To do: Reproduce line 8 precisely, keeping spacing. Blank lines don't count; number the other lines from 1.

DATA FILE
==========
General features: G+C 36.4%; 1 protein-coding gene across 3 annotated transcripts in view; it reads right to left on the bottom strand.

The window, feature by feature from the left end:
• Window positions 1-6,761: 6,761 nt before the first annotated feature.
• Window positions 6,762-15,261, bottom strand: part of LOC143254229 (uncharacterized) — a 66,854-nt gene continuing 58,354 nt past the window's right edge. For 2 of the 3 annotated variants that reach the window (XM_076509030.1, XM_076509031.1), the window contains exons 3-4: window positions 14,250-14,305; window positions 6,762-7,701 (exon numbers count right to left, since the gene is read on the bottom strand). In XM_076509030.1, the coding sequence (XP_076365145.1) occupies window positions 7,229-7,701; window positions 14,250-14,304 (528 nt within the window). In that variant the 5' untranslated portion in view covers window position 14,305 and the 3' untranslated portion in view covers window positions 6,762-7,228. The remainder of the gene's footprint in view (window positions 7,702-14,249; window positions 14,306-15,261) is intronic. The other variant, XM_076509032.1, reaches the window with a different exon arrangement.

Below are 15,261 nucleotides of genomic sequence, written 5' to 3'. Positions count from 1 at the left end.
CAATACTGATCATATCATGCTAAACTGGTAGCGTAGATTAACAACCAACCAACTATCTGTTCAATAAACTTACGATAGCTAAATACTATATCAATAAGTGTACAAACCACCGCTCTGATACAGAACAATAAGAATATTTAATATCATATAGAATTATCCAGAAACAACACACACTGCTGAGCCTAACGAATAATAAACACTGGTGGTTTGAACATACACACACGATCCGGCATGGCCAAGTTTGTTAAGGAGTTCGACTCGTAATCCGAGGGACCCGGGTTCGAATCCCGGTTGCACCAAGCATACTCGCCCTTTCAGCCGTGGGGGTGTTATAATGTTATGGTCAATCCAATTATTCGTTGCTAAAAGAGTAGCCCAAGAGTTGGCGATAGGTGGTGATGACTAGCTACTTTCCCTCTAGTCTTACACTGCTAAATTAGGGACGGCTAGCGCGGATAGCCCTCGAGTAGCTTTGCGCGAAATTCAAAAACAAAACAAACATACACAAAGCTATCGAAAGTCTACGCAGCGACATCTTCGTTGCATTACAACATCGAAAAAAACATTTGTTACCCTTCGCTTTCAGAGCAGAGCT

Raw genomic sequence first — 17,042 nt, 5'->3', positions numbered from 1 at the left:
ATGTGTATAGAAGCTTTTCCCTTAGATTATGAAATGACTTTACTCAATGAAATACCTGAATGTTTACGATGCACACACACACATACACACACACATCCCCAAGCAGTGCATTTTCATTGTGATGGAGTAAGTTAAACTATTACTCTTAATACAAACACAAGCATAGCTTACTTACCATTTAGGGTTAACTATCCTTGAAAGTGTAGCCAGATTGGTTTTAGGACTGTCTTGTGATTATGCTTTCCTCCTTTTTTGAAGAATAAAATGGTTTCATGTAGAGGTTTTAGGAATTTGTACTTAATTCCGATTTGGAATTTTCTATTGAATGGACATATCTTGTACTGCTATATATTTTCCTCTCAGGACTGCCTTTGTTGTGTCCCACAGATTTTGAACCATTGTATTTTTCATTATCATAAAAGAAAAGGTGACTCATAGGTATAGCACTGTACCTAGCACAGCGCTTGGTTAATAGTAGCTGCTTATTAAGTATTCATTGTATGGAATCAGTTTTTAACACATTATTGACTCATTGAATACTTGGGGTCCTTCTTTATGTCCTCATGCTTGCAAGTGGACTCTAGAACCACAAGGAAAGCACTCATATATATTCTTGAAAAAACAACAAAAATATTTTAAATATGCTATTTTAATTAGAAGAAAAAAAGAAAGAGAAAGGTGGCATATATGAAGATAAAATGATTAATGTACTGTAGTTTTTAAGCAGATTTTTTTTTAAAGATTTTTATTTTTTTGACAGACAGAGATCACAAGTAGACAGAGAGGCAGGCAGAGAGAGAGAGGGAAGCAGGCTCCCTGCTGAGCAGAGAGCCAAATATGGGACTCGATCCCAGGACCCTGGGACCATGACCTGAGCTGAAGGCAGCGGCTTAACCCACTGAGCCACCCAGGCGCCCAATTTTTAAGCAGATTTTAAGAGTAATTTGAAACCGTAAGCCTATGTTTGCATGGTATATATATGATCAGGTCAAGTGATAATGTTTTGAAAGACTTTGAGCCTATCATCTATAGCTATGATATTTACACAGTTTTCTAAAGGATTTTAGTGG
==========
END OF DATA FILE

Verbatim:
ATGTGTATAGAAGCTTTTCCCTTAGATTATGAAATGACTTTACTCAATGAAATACCTGAATGTTTACGATGCACACACACACATACACACACACATCCCCAAGCAGTGCATTTTCATTGTGATGGAGTAAGTTAAACTATTACTCTTAATACAAACACAAGCATAGCTTACTTACCATTTAGGGTTAACTATCCTTGAAAGTGTAGCCAGATTGGTTTTAGGACTGTCTTGTGATTATGCTTTCCTCCTTTTTTGAAGAATAAAATGGTTTCATGTAGAGGTTTTAGGAATTTGTACTTAATTCCGATTTGGAATTTTCTATTGAATGGACATATCTTGTACTGCTATATATTTTCCTCTCAGGACTGCCTTTGTTGTGTCCCACAGATTTTGAACCATTGTATTTTTCATTATCATAAAAGAAAAGGTGACTCATAGGTATAGCACTGTACCTAGCACAGCGCTTGGTTAATAGTAGCTGCTTATTAAGTATTCATTGTATGGAATCAGTTTTTAACACATTATTGACTCATTGAATACTTGGGGTCCTTCTTTATGTCCTCATGCTTGCAAGTGGACTCTAGAACCACAAGGAAAGCACTCATATATATTCTTGAAAAAACAACAAAAATATTTTAAATATGCTATTTTAATTAGAAGAAAAAAAGAAAGAGAAAGGTGGCATATATGAAGATAAAATGATTAATGTACTGTAGTTTTTAAGCAGATTTTTTTTTAAAGATTTTTATTTTTTTGACAGACAGAGATCACAAGTAGACAGAGAGGCAGGCAGAGAGAGAGAGGGAAGCAGGCTCCCTGCTGAGCAGAGAGCCAAATATGGGACTCGATCCCAGGACCCTGGGACCATGACCTGAGCTGAAGGCAGCGGCTTAACCCACTGAGCCACCCAGGCGCCCAATTTTTAAGCAGATTTTAAGAGTAATTTGAAACCGTAAGCCTATGTTTGCATGGTATATATATGATCAGGTCAAGTGATAATGTTTTGAAAGACTTTGAGCCTATCATCTATAGCTATGATATTTACACAGTTTTCTAAAGGATTTTAGTGG